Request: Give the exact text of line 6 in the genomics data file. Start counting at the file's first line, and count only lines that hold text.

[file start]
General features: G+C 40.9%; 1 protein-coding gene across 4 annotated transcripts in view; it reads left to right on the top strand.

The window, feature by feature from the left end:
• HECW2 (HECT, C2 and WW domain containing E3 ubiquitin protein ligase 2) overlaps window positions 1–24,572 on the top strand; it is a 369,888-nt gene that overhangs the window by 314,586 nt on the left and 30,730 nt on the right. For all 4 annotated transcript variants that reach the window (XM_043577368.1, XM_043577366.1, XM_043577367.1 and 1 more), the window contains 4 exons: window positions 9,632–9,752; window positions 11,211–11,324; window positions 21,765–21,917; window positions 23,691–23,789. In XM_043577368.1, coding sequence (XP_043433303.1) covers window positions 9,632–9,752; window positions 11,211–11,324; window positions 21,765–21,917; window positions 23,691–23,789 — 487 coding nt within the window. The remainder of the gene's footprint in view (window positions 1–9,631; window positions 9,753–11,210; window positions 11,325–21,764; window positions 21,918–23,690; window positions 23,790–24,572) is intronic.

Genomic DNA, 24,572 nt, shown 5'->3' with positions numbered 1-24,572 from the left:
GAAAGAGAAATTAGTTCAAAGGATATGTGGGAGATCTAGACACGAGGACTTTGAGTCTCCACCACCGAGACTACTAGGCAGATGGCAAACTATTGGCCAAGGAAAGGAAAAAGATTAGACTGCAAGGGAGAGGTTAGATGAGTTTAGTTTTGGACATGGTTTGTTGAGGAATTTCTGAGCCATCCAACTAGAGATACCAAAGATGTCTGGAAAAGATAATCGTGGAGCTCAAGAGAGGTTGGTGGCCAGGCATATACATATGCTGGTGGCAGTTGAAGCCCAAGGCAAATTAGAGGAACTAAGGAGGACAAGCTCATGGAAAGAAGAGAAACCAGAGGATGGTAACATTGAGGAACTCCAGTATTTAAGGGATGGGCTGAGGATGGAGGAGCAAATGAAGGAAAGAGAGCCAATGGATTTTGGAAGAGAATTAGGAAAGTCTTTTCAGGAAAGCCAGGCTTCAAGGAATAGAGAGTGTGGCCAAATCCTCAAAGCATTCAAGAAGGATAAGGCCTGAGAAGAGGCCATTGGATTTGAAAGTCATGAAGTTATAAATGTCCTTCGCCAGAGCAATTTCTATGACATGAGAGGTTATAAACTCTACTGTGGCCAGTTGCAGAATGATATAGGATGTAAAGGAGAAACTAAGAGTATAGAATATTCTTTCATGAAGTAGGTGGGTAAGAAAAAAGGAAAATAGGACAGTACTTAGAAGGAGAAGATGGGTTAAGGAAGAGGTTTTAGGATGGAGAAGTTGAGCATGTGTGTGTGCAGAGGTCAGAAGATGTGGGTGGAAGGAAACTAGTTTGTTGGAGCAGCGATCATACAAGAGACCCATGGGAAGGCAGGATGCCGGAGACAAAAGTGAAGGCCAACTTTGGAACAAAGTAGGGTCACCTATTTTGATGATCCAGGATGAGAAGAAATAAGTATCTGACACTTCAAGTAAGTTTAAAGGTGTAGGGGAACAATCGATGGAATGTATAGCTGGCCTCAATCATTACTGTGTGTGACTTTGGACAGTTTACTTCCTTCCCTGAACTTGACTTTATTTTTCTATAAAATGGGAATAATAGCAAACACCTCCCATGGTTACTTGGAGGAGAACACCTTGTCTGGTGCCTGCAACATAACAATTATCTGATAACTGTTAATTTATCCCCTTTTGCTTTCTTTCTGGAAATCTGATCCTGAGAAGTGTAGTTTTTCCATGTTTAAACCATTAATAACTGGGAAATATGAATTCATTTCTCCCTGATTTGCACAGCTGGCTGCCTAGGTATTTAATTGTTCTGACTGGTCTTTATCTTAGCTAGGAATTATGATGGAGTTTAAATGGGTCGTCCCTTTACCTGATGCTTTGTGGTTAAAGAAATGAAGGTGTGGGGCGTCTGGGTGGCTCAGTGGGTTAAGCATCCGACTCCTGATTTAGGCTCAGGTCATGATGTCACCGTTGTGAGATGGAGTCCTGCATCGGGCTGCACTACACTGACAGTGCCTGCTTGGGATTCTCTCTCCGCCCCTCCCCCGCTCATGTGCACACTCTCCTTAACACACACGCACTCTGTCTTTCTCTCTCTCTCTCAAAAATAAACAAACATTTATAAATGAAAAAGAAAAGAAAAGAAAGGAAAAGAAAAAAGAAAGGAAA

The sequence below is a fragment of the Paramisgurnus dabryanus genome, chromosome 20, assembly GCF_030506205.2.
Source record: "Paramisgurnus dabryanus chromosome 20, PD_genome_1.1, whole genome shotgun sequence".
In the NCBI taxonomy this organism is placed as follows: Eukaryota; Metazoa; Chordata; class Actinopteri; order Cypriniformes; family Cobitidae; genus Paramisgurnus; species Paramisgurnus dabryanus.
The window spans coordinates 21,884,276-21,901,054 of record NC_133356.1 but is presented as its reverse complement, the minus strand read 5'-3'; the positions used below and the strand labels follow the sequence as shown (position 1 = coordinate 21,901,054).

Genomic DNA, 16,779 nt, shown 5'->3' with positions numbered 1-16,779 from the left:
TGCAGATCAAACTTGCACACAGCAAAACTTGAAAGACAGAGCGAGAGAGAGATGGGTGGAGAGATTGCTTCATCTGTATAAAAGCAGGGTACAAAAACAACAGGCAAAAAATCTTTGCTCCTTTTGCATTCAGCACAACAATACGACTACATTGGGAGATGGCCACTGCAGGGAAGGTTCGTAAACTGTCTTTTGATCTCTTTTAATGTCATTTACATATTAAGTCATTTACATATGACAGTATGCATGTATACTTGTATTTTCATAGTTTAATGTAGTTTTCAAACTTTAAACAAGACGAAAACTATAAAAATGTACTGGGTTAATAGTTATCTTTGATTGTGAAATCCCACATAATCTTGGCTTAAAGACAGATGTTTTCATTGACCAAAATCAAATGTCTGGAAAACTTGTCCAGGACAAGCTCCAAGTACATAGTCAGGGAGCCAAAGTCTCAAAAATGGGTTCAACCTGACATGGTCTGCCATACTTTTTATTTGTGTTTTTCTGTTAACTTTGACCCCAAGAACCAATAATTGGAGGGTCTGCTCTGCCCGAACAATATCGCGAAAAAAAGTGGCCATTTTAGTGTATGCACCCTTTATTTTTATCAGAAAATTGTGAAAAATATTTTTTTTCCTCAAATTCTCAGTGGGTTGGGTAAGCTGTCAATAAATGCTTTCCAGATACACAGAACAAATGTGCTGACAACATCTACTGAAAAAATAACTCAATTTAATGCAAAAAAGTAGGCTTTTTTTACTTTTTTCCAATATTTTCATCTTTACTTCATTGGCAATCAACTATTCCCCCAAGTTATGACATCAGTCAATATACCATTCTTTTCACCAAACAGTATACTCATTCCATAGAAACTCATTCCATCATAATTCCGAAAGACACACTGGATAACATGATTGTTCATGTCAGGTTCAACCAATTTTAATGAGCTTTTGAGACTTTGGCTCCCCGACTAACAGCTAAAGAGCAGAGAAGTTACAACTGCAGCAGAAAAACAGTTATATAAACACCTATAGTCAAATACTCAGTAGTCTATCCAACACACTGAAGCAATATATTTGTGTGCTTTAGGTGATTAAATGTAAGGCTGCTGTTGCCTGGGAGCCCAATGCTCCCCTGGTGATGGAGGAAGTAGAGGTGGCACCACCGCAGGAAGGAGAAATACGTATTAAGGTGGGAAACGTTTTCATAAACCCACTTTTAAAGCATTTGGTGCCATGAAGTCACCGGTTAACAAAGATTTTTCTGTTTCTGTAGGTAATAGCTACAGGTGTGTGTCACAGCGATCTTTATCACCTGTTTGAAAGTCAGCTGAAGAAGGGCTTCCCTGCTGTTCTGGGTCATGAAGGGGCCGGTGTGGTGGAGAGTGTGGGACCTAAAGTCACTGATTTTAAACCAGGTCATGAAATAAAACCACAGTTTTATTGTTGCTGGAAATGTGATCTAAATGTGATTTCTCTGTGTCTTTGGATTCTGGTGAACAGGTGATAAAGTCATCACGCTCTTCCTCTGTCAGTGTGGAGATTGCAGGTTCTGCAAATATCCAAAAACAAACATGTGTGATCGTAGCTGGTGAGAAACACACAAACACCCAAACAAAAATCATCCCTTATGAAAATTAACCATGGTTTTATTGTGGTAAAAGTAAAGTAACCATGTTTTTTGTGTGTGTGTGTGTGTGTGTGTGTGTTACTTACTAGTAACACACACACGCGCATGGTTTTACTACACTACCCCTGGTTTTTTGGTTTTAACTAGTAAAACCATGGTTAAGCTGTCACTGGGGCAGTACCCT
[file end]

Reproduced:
The sequence below is a fragment of the Paramisgurnus dabryanus genome, chromosome 20, assembly GCF_030506205.2.